Two other travelers in a similar situation are Mike and Anne Howard, the writers behind Ultimate Journeys For Two and www.honeytrek.com. These US citizens were initially en route to Sicily for a speaking engagement when their gig was canceled. They are currently riding out the pandemic in a campervan in Poland.
Upon arriving in Germany a few weeks ago, Covid-19 was still mostly confined to Italy, so without any indication of how crazy things were going to become in the rest of Europe, they picked up a campervan from Indie Campers to make the best of their newfound free time. Mike and Anne spent two days in Germany before heading to Poland and then the Czech Republic. Mike recounted the experience. “While researching places to celebrate our wedding anniversary, I found an amazing, vegan-friendly restaurant in the northern Czech Republic. So we rolled there for a little cross-border adventure, and during the meal, the waiter’s like, ‘Hey, I heard whispers that they might close down the border soon.”
Mike and Anne headed back to Poland, and sure enough, the border shut behind them. Within a few days, the EU closed all internal and external borders, effectively locking them in Poland for the foreseeable future. “If you were German, you could get home to Germany, but if you were a traveler, exploring was no longer a good enough reason to leave. Everything was on lockdown,” said Anne.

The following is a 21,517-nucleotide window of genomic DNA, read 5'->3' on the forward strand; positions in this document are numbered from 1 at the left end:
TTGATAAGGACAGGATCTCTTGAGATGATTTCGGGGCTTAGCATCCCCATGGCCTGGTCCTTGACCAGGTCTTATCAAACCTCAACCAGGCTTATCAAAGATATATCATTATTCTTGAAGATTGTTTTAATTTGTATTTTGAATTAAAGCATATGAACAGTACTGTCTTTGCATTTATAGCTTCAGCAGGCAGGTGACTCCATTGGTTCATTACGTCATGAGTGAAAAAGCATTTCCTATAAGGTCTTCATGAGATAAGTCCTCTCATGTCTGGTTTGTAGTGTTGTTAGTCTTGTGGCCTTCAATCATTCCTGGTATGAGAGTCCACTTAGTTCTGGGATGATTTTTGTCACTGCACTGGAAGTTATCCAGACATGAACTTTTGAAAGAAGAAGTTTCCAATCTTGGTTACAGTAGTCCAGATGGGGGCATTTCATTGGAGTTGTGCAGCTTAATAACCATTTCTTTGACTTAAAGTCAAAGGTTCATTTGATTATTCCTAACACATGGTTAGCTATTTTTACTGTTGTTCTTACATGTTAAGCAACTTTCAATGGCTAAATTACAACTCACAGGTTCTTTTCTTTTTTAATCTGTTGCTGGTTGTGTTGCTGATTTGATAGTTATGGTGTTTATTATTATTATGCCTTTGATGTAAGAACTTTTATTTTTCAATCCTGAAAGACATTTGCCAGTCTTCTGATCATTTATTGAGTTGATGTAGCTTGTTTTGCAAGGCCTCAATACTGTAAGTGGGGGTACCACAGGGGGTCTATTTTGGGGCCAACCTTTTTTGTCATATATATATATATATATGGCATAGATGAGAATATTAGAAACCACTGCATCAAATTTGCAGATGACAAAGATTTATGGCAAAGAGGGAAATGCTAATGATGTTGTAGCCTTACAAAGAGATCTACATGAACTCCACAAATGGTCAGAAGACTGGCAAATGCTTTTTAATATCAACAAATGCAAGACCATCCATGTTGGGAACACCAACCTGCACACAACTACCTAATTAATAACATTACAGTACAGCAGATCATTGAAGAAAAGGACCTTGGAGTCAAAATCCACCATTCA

Luckily, Indie Campers told the Howards to keep the campervan as long as necessary to ensure their well-being. And having the camper is a necessity as hotels, AirBnbs, and RV parks are closed throughout the country, Anne reflected. “[With the camper] we have everything we need to be independent and self-isolate. Even though restaurants aren’t open, we can cook our own meals. And no matter if the hotels are closed, we still have a place to stay.”
The challenges to their current situation are cold weather (many nights below freezing), and the fact that their campervan doesn’t have solar (they have to drive daily to charge the camper batteries). But Mike and Anne are making the best of things, cruising the backroads, and keeping themselves isolated in nature. “It’s super eerie because everywhere is a ghost town. Beautiful medieval market squares that would normally be booming with tourists and locals are totally vacant. It’s surreal to see Europe this way, ” said Mike.